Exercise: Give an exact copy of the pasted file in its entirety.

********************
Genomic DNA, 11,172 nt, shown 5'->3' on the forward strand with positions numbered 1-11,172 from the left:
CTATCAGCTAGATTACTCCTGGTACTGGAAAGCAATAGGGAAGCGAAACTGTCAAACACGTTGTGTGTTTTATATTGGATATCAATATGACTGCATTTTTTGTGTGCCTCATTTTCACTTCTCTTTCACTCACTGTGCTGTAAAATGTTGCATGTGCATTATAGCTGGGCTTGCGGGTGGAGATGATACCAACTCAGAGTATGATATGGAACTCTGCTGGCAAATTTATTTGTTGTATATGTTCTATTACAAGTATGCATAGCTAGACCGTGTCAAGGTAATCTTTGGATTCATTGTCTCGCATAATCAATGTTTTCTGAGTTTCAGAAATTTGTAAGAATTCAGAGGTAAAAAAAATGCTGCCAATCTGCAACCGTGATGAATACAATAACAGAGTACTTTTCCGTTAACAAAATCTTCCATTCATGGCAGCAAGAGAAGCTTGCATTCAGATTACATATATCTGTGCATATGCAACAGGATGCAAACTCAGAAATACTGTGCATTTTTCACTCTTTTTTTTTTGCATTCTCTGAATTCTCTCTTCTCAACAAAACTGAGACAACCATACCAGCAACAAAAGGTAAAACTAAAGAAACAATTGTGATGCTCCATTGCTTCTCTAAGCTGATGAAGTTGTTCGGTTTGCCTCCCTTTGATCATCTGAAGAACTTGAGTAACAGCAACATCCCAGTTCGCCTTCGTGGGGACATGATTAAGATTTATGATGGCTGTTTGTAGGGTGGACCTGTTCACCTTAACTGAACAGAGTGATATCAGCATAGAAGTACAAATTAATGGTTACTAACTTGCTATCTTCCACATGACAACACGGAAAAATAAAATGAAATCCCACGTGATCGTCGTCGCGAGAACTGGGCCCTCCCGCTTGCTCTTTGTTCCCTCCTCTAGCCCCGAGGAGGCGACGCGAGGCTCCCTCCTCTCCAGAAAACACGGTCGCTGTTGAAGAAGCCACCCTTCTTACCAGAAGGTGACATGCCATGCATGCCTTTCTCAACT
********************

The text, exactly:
Genomic DNA, 11,172 nt, shown 5'->3' on the forward strand with positions numbered 1-11,172 from the left:
CTATCAGCTAGATTACTCCTGGTACTGGAAAGCAATAGGGAAGCGAAACTGTCAAACACGTTGTGTGTTTTATATTGGATATCAATATGACTGCATTTTTTGTGTGCCTCATTTTCACTTCTCTTTCACTCACTGTGCTGTAAAATGTTGCATGTGCATTATAGCTGGGCTTGCGGGTGGAGATGATACCAACTCAGAGTATGATATGGAACTCTGCTGGCAAATTTATTTGTTGTATATGTTCTATTACAAGTATGCATAGCTAGACCGTGTCAAGGTAATCTTTGGATTCATTGTCTCGCATAATCAATGTTTTCTGAGTTTCAGAAATTTGTAAGAATTCAGAGGTAAAAAAAATGCTGCCAATCTGCAACCGTGATGAATACAATAACAGAGTACTTTTCCGTTAACAAAATCTTCCATTCATGGCAGCAAGAGAAGCTTGCATTCAGATTACATATATCTGTGCATATGCAACAGGATGCAAACTCAGAAATACTGTGCATTTTTCACTCTTTTTTTTTTGCATTCTCTGAATTCTCTCTTCTCAACAAAACTGAGACAACCATACCAGCAACAAAAGGTAAAACTAAAGAAACAATTGTGATGCTCCATTGCTTCTCTAAGCTGATGAAGTTGTTCGGTTTGCCTCCCTTTGATCATCTGAAGAACTTGAGTAACAGCAACATCCCAGTTCGCCTTCGTGGGGACATGATTAAGATTTATGATGGCTGTTTGTAGGGTGGACCTGTTCACCTTAACTGAACAGAGTGATATCAGCATAGAAGTACAAATTAATGGTTACTAACTTGCTATCTTCCACATGACAACACGGAAAAATAAAATGAAATCCCACGTGATCGTCGTCGCGAGAACTGGGCCCTCCCGCTTGCTCTTTGTTCCCTCCTCTAGCCCCGAGGAGGCGACGCGAGGCTCCCTCCTCTCCAGAAAACACGGTCGCTGTTGAAGAAGCCACCCTTCTTACCAGAAGGTGACATGCCATGCATGCCTTTCTCAACT